The European Commission makes a recommendation to Member States to increase efforts to prevent cancer through vaccination. The recommendation mainly covers vaccines against human papillomavirus (HPV) and hepatitis B virus (HBV), but also includes better monitoring of vaccination coverage rates.
The recommendation is part of the European Cancer Control Plan. It is estimated that about 40% of cancer cases in the European Union can be prevented. However, according to a new report now published, only around 5% of total healthcare spending was allocated to prevention in EU member states in 2021.
Cancers that can be prevented by vaccines
To eliminate cervical cancer and other cancers caused by human papillomavirus, such as some types of head and neck cancers and others. Tumor angiogenesis, the European Cancer Plan sets a target for member states to achieve HPV vaccination rates of 90% for girls and to significantly increase vaccination for boys by 2030. The Cancer Plan also aims to ensure greater access to and acceptance of hepatitis B vaccination. Especially to prevent liver cancer. These vaccines are vital to protecting public health and supporting resilient health systems.
“Prevention is always better than cure. Every year in the European Union, approximately 14 000 people die from cervical cancer and more than 16 000 new cases of hepatitis B infection are reported. With safe and effective vaccines, we have a historic opportunity to eliminate cervical cancer and other cancers caused by these viruses.said Margaritis Schinas, Vice President of European Lifestyle Promotion.
However, for the European Commission, there is still a long way to go to achieve the goals. Many Member States have well below 50% HPV vaccination coverage for girls, with limited data available for boys and young people, and there is a significant lack of data on HPV vaccination rates.
The European Commission's recommendation includes a series of actions that member states can take to improve the use of these vaccines, including:
■ Guarantee of free and/or fully paid vaccination;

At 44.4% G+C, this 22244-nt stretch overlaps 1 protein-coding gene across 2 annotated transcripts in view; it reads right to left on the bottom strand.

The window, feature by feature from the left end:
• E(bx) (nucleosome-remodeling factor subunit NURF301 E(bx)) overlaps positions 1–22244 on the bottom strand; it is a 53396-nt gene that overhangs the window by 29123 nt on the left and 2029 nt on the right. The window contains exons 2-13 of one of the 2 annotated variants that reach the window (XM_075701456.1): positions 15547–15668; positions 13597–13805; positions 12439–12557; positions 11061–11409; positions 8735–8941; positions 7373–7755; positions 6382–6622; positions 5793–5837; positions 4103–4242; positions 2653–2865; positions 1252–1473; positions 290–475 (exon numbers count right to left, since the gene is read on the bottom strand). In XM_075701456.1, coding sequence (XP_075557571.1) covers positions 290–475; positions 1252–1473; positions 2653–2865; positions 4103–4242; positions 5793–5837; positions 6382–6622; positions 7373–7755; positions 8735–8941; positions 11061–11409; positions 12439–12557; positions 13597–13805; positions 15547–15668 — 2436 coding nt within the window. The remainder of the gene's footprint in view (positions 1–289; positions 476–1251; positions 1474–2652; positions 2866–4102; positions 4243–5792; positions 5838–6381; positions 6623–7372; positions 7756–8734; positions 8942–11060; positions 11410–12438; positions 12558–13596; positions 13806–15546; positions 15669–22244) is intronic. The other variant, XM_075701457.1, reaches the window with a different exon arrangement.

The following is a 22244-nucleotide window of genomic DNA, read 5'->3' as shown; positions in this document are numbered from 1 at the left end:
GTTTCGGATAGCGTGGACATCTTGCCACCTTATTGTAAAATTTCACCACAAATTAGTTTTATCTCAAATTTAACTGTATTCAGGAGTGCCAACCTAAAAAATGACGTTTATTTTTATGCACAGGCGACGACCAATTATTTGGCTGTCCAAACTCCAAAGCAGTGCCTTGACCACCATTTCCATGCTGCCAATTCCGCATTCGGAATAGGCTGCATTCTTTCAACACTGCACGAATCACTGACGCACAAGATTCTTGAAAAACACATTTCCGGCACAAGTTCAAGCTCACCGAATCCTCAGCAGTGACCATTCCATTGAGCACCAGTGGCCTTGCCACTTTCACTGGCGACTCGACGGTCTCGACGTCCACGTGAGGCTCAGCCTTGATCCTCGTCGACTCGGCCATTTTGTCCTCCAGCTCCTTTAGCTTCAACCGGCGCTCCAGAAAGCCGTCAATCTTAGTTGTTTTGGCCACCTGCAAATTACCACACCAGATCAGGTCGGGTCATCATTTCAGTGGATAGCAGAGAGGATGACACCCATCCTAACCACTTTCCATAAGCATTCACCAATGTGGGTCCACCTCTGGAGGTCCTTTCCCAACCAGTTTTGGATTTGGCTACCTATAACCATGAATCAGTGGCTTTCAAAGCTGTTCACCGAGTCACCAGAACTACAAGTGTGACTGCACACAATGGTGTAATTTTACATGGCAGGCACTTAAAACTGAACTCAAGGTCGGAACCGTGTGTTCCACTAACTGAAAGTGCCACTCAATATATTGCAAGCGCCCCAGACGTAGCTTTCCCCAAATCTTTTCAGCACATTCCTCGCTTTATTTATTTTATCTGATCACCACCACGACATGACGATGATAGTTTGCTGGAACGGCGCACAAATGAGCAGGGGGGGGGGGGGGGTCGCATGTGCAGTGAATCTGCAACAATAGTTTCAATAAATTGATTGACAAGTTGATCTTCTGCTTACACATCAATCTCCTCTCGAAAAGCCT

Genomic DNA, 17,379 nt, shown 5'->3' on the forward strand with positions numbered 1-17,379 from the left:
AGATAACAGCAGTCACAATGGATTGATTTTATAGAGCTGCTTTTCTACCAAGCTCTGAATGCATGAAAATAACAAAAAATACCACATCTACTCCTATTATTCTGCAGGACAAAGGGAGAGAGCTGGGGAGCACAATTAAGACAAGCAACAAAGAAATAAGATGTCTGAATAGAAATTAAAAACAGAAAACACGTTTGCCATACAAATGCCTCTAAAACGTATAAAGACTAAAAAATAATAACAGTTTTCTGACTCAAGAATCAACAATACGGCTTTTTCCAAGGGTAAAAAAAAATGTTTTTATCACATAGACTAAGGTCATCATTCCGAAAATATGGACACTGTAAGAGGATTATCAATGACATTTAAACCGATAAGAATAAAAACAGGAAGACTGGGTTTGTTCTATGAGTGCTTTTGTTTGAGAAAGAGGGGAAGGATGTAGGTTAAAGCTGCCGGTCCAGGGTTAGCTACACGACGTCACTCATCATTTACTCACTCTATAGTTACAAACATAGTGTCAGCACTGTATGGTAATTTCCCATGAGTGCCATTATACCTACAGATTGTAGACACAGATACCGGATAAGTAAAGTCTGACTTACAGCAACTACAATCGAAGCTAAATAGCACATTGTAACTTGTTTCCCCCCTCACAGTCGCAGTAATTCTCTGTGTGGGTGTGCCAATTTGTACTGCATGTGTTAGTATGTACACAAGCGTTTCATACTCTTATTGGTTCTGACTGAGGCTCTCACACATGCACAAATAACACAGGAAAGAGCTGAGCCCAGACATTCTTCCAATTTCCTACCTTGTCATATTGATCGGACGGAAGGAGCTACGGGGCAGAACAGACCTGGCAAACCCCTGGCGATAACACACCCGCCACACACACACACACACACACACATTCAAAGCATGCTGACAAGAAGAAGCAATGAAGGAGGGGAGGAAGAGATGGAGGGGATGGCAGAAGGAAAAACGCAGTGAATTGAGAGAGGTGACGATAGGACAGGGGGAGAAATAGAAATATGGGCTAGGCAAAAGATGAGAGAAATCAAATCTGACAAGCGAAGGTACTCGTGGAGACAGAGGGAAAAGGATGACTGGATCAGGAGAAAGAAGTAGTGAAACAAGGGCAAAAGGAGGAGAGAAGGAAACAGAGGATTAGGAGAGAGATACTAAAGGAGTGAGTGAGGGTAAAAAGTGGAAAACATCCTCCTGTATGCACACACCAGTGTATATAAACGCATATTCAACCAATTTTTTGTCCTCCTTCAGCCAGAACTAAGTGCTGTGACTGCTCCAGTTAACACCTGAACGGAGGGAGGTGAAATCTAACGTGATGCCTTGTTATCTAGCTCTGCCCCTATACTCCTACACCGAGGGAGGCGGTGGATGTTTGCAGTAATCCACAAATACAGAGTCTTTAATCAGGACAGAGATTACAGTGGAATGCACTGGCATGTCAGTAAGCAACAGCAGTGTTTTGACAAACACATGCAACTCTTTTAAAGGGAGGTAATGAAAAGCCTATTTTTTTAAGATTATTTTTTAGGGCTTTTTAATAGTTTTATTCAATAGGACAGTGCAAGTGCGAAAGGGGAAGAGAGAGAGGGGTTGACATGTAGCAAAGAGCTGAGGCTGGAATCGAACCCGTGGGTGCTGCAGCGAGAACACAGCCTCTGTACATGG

■ Ensure easy access to vaccination, especially for target groups and vulnerable or high-risk populations;
■ Integrating immunization against vaccine-preventable cancer into national cancer control plans;
■ Strengthen communication efforts, in particular highlighting the benefits of vaccination for parents, youth and target groups and combating errors and misinformation;
■ Improve monitoring and reporting on vaccination coverage in order to identify gaps that may need to be addressed;
■ Establish a concrete target for HPV vaccination for boys;
■ For hepatitis B virus specifically, intensify national efforts to achieve the 2030 goals set by the World Health Organization:
■ 95% vaccination coverage (third dose) of childhood HBV vaccination;
■ 95% of pregnant women are screened for hepatitis B;
■ 95% of newborns received timely vaccination (within 24 hours of birth) against hepatitis B virus dose at birth, including through strengthening systems for monitoring progress towards these targets and using support available from the European Center for Disease Control and Prevention if it is necessary;
■ Establish solid electronic vaccination records;
■ Share good practices with other Member States to improve national efforts.
To implement this recommendation, the European Commission indicates that it will provide support to Member States. In particular, a model of communication campaigns, adaptable to national needs and taking into account national specificities, in order to help raise awareness of the importance of these vaccines.
The European Commission will also support work to improve surveillance across the EU, while the European Center for Disease Prevention and Control (ECDC) will develop a new dashboard of national vaccination rates against HPV and hepatitis B virus by the end of 2024, in order to provide Better overview. Depending on the situation.
In parallel, the European Union Health Program (EU4Health) continues to provide significant financial support to Member States in their efforts to promote vaccination and fight cancer. In 2024, a joint action will be launched to help Member States increase vaccination against HPV and combat infectious diseases such as hepatitis and HIV/AIDS, with funding of €20 million from the EU budget.
“Wannabe internet buff. Future teen idol. Hardcore zombie guru. Gamer. Avid creator. Entrepreneur. Bacon ninja.”